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Bi-Weekly Seminar

Finding the Key to the High Tc Puzzle

by: Prof. Young Kim

Date: Friday September 14, 2007

Time: 11:00 am – 12:00 pm

Location: Houston Science Center – Building 593 — Room 102

Overview

The high-Tc puzzle remains unsolved despite extensive experimental collection of the puzzle pieces over the past two decades. Granted, this could be due to the complexity of the problem, but it could also be very likely that some key building blocks might have been overlooked as they were hidden behind various experiments on different high temperature superconducting materials and, therefore, too subtle to be recognized. In order to solve this puzzle, we have re-searched the key pieces in hand and put them together to bring about a coherent picture that captures the essential physics of high Tc superconductivity.

Bi-Weekly Seminar

Quench Propagation Analysis in MgB2 Superconducting Magnets

by: Matteo Alessandrini

Date: Friday August 17, 2007

Time: 12:00 pm – 1:00 pm

Location: Houston Science Center – Building 593 — Room 102

Overview

Reliability and durability of high temperature superconducting magnets depends on our knowledge of their behavior during a quench. Simulation of quench propagation and voltage growth along composite MgB2 superconducting wires are presented by taking into account sharing current and temperature dependence of heat capacity, thermal conductivity and resistivity. A description will be given of our recently developed testing facility for quench propagation studies in MgB2 superconducting magnets. Finally some of the latest results on large bore solenoids will be presented and discussed.

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Bi-Weekly Seminar

Single Molecule Studies of Disease-Related Biological Processes

 Christy  Landes

by: Christy Landes

Date: Friday August 03, 2007

Time: 12:00 pm – 1:00 pm

Location: Houston Science Center – Building 593 — Room 102

Overview

Biological processes are often heterogeneous. Single molecule spectroscopy allows us to distinguish between multiple pathways in disease progression or drug/pathogen interactions. Thus, it is possible to identify, for example, which steps are most amenable to drug therapy. The experimental technique is especially powerful when combined with simulations in which we model processes such as protein-nucleic acid binding. I will discuss the recent progress in our group using single molecule fluorescence resonance energy transfer (SMFRET) and fluorescence correlation spectroscopy (FCS) to study retroviral chaperone steps and model macular degeneration inhibitor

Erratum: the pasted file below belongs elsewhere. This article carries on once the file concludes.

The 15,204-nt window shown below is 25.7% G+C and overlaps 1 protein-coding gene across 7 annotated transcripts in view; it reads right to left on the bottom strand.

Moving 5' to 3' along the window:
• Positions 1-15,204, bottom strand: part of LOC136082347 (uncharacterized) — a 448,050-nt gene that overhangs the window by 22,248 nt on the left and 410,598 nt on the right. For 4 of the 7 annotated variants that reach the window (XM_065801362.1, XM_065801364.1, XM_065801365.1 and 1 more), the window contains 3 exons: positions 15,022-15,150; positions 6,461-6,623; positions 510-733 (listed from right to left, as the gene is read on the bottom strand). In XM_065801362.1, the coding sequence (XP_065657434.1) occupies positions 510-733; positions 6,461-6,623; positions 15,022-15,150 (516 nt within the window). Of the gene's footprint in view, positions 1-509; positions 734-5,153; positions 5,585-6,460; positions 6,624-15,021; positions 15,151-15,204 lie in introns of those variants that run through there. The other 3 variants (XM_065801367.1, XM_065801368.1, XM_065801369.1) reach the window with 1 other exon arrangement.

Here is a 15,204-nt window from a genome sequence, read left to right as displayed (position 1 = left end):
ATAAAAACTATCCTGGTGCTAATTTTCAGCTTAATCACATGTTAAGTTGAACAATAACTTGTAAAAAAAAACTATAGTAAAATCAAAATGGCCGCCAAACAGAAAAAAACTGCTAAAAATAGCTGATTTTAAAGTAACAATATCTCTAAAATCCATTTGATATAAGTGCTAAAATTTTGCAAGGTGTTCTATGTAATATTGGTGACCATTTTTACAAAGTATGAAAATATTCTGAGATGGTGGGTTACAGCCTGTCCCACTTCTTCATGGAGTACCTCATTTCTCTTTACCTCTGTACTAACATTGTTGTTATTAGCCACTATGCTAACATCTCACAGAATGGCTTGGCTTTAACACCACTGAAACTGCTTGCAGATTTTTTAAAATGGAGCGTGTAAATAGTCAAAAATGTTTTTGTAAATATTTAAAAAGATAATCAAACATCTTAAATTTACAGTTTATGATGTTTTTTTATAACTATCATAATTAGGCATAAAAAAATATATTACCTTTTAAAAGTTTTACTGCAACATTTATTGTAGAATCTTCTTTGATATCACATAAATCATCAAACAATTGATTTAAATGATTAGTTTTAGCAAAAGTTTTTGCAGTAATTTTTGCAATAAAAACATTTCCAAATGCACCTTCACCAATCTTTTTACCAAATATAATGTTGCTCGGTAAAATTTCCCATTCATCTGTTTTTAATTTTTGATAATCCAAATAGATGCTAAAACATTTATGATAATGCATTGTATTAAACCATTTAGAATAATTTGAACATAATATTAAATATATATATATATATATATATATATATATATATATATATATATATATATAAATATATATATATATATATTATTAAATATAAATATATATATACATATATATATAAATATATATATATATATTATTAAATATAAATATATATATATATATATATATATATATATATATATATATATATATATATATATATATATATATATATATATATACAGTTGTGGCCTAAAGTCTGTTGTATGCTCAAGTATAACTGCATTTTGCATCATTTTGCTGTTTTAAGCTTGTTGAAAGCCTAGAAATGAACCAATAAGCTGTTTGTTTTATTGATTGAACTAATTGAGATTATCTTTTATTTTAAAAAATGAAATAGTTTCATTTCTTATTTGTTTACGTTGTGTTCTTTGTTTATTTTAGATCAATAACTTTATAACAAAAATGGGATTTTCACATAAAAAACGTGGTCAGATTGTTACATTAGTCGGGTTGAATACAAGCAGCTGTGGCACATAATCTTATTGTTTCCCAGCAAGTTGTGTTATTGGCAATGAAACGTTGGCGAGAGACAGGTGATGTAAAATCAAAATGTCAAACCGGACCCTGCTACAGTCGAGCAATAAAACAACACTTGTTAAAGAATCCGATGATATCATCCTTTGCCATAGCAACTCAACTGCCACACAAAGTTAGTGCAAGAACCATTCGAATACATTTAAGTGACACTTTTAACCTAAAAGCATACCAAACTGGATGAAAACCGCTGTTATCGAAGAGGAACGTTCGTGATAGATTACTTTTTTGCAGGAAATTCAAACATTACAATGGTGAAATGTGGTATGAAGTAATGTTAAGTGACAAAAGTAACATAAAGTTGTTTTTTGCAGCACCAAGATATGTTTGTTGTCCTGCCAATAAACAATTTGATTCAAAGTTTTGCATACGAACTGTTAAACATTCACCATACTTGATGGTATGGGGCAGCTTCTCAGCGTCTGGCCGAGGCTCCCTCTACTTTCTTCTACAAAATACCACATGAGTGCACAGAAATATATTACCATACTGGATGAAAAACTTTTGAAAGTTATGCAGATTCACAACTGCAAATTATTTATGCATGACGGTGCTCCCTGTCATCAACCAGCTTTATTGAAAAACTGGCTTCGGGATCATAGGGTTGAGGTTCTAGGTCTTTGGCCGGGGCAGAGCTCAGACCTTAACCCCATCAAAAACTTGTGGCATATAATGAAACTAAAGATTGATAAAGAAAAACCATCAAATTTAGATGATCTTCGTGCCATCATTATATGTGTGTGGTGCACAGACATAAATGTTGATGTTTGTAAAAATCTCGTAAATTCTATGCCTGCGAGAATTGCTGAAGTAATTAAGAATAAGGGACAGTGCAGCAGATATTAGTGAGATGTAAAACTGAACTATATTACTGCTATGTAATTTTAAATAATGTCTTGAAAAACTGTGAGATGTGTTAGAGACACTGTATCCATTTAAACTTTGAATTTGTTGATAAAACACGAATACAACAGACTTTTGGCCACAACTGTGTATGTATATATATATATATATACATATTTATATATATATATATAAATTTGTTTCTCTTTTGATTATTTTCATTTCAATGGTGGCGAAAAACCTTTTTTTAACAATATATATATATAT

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Bi-Weekly Seminar

Optical and Electronic Properties of Zn4Sb3 Thermoelectrics

Dr. Alexander P. Lytvynchuk

by: Dr. Alexander P. Lytvynchuk

Date: Friday July 20, 2007

Time: 12:00 pm – 1:00 pm

Location: Houston Science Center – Building 593 — Room 102

Overview

We will report on an experimental study of optical and electronic properties of Zn4Sb3, an excellent thermoelectric material, across the structural ß-α transition using optical techniques. The phase transition from highly disordered high temperature ß phase into low symmetry ordered &alpha phase is shown to be accompanied by an increase of thermoelectric power and electrical conductivity, and also significant rise in the free charge carrier density. Concomitant with these electronic changes is an unexpected increase in the carrier scattering rate, which exhibits features of localization.

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Bi-Weekly Seminar

Electromagnetic Probes of Enzymatic Activity in Live Organisms

Prof. John H. Miller

by: Prof. John H. Miller

Date: Friday May 25, 2007

Time: 12:00 pm – 1:00 pm

Location: Houston Science Center – Building 593 — Room 102

Overview

We report on measurements of the harmonics generated by live cells, mitochondria, photosynthetic organelles, and whole organisms in response to sinusoidal electric fields. The frequency and amplitude dependence of the induced harmonics correlate with physiological processes occurring in various enzyme complexes. The motion of charged residues and ions leads to a nonsinusoidal response to an applied sinusoidal field, leading to the generation of harmonics. For example, H+-ATPase, a proton pump that plays an important role in yeast (S. cerevisiae) generates harmonics that are affected by suitable inhibitors or substrates, such as vanadate or glucose. A high-Tc SQUID is used to measure its response at low frequencies (< 1 kHz). At higher frequencies the field capacitively couples through the plasma membrane and probes complexes within internal organelles. Some features in the frequency-dependent harmonics produced by whole cells appear to correlate with those seen in isolated mitochondria, which can be increased by adding substrates that activate the electron transport chain, or suppressed by inhibitors such as rotenone or antimycin A. Finally, both the linear and harmonic responses of whole leaves and thylakoid membrane (chloroplast) suspensions, responsible for photosynthesis in plants, are strongly affected by the presence or absence of light.

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